Hey there, everybodies, we’re back for part 2 of my video game collection tour! In the previous episode, I showed off my PlayStation-related figurines from Final Fantasy, Kingdom Hearts, and Ratchet & Clank. If you haven’t checked it out, please do. This video, on the other hand, covers all the random things I couldn’t fit into the last video, which mainly includes Nintendo and PC items. Behold the Duck’s plushie collection, including my harmless plush versions of the Five Nights at Freddy’s characters. Watch in awe as you witness one of the largest figurines known to mankind (probably not, but it sounds cooler that way), Scervo from The Legend of Zelda: Skyward Sword. And let’s not forget some iconic items from the Zelda series, like Link’s Master Sword and Hylian Shield! Continue reading The Duck’s Gaming Hoard Part 2
I think it’s safe to say that many gamers find tutorials tedious, whether they be an entire level devoted to teaching the basics of a game or frequent interruptions where we are forced to read pages of text explaining every detail of every action we can perform in, even such simple tasks as buying a potion in a store. As if the Buy option was not intuitive enough.
I have long been bothered by tutorials. They cause me to rush through the beginning of a game just so I can get through the boring…hand holding. I don’t think any of us want the game to hold our hands along the way. I bought this game to have an adventure, to have fun, to do things I can’t do in the real world. I’m not having much fun when I try to run ahead and explore and am tugged back by the game’s belief that I still haven’t learned the basics of jumping yet, so I ought to try it a few more times. Continue reading No More Hand Holding
There are many games that I hear good things about that I never end up playing. “Bioshock”, “Mass Effect”, “Skyrim”. But every time I look into these games, they are rated M for all kinds of naughty things, and I decide I don’t want to play them, no matter how much other people like them. And I might be missing out, but such games are often not my thing. (I watch “Andy Griffith” on TV, for crying out loud!) And then I kept hearing about how great a game called “Portal 2” was, and I looked into it, and guess what, it was rated E. E! (Well, E 10+, but I have a theory that’s just an extra paranoid rating invented to prevent lawsuits, because a “Kirby” game is certainly not harmful to those younger than 10, and those games have that rating nowadays, too.) Now that is more my thing. More my thing indeed.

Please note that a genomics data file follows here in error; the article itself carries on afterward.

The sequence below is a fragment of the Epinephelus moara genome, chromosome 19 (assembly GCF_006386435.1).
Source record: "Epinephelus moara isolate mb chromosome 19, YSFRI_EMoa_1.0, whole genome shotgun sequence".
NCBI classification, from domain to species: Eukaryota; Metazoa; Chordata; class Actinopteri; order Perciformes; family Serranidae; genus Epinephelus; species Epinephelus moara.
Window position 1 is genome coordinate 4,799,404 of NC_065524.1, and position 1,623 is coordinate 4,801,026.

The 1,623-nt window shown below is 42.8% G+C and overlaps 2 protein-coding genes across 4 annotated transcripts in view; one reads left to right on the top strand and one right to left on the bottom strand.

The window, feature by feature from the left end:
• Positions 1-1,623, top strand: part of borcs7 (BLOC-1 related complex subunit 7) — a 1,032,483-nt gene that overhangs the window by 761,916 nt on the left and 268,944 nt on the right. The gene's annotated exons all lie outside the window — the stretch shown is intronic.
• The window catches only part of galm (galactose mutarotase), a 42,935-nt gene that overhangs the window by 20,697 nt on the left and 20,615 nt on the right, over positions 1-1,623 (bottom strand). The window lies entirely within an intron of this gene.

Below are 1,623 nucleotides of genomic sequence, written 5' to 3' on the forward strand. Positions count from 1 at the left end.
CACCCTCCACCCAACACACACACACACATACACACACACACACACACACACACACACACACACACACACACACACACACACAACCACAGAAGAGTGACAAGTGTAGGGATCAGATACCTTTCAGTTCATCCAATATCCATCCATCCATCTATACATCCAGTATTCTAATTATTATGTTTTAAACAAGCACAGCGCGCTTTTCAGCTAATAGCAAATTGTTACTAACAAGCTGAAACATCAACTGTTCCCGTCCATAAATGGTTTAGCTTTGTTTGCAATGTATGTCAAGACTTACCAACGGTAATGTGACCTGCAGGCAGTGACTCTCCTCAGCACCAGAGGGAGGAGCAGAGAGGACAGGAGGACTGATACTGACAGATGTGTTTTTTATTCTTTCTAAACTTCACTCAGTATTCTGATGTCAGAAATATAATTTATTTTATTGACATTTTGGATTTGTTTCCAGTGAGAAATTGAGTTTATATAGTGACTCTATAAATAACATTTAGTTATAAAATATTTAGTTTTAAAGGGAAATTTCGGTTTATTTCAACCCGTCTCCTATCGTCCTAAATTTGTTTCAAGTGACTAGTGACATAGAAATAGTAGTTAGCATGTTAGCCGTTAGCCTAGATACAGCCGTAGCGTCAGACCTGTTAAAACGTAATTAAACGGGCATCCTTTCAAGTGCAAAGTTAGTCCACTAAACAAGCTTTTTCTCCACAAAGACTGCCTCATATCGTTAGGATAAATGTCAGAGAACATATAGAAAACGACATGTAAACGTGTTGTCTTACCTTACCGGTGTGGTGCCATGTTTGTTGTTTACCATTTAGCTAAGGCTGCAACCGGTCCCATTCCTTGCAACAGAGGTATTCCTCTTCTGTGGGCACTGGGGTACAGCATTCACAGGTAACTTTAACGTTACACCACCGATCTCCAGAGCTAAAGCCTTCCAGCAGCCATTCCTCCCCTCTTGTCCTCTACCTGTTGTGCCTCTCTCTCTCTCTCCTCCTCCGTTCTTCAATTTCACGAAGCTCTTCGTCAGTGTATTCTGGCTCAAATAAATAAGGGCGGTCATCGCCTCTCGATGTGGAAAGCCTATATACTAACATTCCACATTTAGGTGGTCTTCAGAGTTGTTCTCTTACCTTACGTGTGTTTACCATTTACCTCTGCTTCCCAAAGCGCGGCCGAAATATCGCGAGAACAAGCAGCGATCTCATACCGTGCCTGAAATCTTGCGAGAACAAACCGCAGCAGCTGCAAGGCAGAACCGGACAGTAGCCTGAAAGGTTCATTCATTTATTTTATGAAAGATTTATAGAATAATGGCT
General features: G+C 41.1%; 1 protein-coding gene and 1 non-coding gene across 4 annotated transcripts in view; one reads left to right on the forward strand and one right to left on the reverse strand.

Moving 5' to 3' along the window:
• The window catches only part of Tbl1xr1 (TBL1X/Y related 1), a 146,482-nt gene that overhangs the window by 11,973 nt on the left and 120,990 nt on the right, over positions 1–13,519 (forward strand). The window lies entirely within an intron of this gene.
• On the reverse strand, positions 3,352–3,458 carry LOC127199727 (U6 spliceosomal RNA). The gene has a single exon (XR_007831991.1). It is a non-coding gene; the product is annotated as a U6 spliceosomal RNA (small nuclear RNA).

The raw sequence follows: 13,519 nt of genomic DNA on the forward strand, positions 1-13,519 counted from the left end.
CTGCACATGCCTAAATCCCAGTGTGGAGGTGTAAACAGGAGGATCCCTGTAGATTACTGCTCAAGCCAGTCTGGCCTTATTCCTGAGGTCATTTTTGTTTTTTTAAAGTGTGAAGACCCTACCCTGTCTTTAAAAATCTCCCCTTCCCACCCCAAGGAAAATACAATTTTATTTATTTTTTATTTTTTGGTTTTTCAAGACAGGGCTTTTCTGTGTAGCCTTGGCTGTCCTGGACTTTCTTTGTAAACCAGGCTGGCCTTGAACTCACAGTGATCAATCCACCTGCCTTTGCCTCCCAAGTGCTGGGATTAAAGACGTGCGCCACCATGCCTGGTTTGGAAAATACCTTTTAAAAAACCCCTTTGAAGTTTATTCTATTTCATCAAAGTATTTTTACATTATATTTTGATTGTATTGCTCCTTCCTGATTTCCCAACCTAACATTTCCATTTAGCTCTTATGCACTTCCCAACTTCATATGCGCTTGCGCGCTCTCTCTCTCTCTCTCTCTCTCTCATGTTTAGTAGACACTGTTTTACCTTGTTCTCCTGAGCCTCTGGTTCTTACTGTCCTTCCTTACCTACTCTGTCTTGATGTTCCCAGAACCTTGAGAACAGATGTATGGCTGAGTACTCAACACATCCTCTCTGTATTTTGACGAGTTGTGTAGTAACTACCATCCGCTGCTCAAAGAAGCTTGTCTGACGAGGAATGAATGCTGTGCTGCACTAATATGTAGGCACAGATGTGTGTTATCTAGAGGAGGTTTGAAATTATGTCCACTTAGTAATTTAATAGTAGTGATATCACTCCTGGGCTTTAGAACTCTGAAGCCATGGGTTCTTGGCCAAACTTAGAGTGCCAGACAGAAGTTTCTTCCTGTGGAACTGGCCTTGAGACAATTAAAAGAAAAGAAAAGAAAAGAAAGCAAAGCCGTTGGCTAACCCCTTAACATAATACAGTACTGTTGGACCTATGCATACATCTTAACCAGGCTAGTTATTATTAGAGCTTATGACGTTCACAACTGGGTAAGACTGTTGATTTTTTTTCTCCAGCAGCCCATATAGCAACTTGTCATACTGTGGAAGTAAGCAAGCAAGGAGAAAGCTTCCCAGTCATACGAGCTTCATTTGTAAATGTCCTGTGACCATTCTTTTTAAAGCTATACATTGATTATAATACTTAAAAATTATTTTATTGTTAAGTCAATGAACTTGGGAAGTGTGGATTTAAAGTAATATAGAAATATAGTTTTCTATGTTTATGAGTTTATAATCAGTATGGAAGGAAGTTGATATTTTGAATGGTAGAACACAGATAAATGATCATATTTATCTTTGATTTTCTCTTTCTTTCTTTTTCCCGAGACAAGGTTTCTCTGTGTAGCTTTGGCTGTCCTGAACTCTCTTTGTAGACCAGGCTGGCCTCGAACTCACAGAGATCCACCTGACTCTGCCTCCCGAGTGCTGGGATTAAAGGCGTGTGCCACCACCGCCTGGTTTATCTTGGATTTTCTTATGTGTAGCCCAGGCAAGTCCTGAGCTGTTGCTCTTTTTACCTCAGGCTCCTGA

And so I bought it, and as is normally the next step after buying a video game (well, after taking off the plastic, I suppose, a task that involves varying degrees of difficulty, and putting the disc in the console, which also can be difficult when it doesn’t want to come out of the case, I’m looking at you, GameCube discs…), I finally got around to playing it. My first impressions? First, it was funny. Very funny, actually. Second, it was fun and challenging in a whole new way I had never seen before. Third, I love it. I love the game. But, I get ahead of myself.
When I first started playing this game, it did take some getting used to. In case you haven’t yet played this delightful game, all the puzzles are solved using this portal gun that can make up to two portals at a time. And it is pretty disorientating at times. I mean, my first time through a portal, I was watching myself go through it at the same time. Which was pretty weird. It was also a rather frightening experience at first falling through portals far below and then being shot out another one. And it was pretty darn confusing at first, too. You finally get the portal gun and the ability to make not one, but two portals, and I just didn’t know what to do with myself. (And it didn’t help that I was looking at some useful diagrams sideways at one point…)